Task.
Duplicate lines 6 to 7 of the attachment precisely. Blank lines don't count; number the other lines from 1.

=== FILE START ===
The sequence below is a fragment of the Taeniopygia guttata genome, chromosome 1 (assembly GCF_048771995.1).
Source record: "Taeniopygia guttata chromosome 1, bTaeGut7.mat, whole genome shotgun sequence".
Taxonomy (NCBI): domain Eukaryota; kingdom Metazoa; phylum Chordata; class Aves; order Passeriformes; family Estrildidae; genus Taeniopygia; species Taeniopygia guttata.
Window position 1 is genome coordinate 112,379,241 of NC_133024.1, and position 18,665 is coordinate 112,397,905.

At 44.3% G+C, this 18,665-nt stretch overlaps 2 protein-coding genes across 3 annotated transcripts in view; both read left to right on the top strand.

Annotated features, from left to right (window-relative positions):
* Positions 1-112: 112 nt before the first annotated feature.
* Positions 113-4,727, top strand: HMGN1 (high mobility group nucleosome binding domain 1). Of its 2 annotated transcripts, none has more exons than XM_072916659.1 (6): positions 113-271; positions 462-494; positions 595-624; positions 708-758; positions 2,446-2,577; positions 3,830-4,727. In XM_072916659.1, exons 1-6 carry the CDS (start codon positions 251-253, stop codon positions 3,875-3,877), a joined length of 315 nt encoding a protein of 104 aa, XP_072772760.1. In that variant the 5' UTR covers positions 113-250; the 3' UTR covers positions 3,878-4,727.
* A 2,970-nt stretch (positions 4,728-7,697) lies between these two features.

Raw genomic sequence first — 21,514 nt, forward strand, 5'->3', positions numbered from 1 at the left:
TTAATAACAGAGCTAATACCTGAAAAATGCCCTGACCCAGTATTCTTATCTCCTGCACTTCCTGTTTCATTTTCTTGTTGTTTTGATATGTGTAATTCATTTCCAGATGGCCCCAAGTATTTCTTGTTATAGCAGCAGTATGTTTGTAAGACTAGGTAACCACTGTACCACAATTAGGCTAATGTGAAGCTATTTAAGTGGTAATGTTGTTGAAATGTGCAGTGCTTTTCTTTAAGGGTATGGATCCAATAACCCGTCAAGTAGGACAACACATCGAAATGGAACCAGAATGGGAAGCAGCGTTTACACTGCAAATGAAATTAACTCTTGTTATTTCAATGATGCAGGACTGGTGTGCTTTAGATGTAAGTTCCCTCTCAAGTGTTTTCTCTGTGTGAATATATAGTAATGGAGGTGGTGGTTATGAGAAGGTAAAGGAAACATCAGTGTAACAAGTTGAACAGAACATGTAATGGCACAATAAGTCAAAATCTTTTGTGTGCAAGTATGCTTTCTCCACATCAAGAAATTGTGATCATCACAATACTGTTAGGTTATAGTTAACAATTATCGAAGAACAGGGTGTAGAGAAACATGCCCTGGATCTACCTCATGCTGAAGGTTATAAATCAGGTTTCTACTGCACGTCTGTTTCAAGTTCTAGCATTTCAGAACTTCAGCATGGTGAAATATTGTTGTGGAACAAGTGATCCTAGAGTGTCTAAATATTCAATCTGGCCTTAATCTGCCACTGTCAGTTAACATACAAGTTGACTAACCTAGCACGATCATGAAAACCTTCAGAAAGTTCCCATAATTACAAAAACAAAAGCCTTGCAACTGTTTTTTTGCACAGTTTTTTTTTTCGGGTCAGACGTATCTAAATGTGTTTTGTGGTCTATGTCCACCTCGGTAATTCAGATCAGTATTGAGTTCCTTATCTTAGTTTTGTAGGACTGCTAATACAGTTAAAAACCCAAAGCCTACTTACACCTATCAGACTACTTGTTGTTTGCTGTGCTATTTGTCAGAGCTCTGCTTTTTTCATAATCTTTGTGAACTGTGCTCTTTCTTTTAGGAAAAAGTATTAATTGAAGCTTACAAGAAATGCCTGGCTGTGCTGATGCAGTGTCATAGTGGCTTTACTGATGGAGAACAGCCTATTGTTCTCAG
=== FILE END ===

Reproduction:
Annotated features, from left to right (window-relative positions):
* Positions 1-112: 112 nt before the first annotated feature.